Various ways to rate a college

There are a bunch of college ratings out there to help students decide what college to apply to (and give something for alumni to gloat about). The tough part is that there doesn’t seem to be any agreement on what makes a good college. Alex Richards and Ron Coddington describe the discrepancies.

Notice how few measures are shared by two or more raters. That indicates a lack of agreement among them on what defines quality. Much of the emphasis is on “input measures” such as student selectivity, faculty-student ratio, and retention of freshmen. Except for graduation rates, almost no “outcome measures,” such as whether a student comes out prepared to succeed in the work force, are used.

This, on top of spotty data across universities, makes rankings, especially for schools that are close in ratings to each other, difficult to know which one to follow. This goes for other types of ratings too. Any headline that starts with “Best states/countries/schools/programs/etc to…” requires some salt since rankings can change dramatically depending on the measures.

But you already knew that, right?

One thing is for sure though. UCLA and Cal stat departments are the best programs to be in. That’s fact.

[Thanks, Ron]


  • The Parade of Homes, Car Dealers Mall, Rodeo Drive, Avenue of the Stars … Miss America, Congress … can this possibly answer the need to turn out a functioning adult at age 18? Or is this just another smoke, marketing style, and flair?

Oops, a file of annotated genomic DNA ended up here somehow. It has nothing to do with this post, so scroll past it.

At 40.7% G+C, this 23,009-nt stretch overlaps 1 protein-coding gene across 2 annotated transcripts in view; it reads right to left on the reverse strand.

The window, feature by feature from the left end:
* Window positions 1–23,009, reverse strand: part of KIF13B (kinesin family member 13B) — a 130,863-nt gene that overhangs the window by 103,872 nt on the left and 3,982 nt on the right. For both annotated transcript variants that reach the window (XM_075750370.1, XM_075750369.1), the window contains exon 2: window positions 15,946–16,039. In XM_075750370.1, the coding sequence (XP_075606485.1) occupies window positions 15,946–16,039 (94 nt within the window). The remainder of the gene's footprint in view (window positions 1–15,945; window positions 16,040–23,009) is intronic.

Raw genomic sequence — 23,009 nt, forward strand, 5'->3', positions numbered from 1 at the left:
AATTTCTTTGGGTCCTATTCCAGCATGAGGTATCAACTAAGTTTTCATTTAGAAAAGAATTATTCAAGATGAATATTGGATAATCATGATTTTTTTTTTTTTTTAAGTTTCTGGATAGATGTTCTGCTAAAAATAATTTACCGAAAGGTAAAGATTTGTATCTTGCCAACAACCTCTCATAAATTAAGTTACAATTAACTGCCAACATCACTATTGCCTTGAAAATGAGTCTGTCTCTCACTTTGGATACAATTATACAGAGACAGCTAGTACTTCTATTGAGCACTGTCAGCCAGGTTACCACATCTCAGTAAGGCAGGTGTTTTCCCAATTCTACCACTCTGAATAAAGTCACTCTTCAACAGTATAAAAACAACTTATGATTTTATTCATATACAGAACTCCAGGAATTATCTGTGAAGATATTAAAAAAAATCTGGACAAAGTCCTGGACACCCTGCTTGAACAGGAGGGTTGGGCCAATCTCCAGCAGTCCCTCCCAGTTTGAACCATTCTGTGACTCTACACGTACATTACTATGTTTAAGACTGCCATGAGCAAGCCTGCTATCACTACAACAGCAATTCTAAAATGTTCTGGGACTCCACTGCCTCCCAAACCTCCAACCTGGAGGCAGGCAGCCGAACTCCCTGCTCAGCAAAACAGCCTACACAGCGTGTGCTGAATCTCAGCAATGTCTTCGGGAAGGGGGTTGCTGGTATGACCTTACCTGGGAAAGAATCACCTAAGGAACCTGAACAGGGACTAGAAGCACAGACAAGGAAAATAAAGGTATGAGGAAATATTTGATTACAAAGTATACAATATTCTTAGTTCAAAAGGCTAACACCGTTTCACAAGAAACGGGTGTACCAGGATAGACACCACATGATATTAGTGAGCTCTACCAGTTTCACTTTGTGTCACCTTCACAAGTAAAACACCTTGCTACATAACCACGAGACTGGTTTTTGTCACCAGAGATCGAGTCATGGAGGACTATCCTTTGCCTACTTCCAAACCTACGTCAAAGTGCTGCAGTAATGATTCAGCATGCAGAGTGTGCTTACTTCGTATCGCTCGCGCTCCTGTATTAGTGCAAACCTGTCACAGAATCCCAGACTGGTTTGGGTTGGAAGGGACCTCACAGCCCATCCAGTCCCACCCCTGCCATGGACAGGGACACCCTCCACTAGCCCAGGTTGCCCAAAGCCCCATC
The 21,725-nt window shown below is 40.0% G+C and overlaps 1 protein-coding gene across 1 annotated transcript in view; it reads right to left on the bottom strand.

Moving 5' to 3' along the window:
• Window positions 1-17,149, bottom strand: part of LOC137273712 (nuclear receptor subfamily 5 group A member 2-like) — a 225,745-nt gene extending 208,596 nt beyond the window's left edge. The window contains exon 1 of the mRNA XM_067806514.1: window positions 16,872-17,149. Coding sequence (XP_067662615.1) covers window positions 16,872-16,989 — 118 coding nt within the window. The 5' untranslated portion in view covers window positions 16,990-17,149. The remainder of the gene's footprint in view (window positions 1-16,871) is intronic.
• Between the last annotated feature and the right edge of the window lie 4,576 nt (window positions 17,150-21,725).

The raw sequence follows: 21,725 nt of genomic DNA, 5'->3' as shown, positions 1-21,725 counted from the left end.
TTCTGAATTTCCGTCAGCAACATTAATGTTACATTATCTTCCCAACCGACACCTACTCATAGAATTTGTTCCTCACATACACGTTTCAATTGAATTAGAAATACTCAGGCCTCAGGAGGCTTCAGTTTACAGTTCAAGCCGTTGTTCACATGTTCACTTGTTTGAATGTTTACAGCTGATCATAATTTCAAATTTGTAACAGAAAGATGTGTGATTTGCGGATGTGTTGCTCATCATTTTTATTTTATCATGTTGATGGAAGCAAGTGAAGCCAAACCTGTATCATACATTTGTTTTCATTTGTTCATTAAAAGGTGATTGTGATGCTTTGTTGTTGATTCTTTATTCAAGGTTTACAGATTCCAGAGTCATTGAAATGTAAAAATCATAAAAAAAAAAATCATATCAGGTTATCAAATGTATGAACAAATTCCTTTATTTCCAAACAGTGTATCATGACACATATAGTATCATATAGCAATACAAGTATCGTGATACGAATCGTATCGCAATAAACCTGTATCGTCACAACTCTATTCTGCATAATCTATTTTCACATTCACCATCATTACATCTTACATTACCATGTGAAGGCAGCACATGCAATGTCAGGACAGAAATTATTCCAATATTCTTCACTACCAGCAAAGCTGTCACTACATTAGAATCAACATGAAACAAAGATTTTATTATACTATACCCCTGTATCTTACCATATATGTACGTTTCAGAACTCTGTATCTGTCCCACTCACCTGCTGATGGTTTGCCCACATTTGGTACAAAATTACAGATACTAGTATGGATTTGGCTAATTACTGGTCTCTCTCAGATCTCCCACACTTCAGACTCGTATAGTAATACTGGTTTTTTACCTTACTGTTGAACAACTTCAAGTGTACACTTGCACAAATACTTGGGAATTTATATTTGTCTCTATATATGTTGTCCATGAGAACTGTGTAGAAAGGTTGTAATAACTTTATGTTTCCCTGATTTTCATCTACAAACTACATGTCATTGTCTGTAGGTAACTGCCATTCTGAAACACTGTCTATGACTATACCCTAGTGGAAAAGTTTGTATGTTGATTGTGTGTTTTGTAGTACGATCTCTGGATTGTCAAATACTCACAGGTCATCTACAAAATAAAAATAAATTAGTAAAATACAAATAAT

Let’s study the inane and banal. Let’s cover over the real value, the core of meaningful education. Instead, fill our days with useless detail, frenetic activities, and anticipation of great reward. College has been oversold for many decades, and injured many millions who reshaped their lives into twisted mess.

    The college cartel has to answer for this; they’re getting a taste of future wrenching changes, now. Most of these institutions won’t look or function anything like we have known, since the last century.

    The rate-a-college display is instructive.

    Thank you.

  • All these ratings are obviously bogus. After all, where are the REALLY important measures, like average attendance at football games, or numbers of NCAA championships in the past decade?

  • They forgot the alcohol category.

  • While the curvy lines are pretty and all, a standard matrix layout with a circle (or other mark) indicating inclusion of each metric would be easier to read. It takes some effort to figure out which are the four systems that rely on “graduation rates” for example. The excessive intersections of lines make tracing a chore. If there is information on relative weights, these could then be indicated by size of the mark.

  • As usual, I really enjoy your posts. Kudos for finding this one.

    One thing I’d love to see if these major news organizations post international College/University rankings. Obviously if anyone reading is actually serious about putting their kids through college, it makes sense to shop around. I’ve heard that overseas Universities & Colleges these days might actually not only make more financial sense, but also a much bigger bang for your buck in terms of relevance of the education as well as the effectiveness of the teaching.


  • If you include Cal biostat in your statement regarding Cal stat, then +1. ;)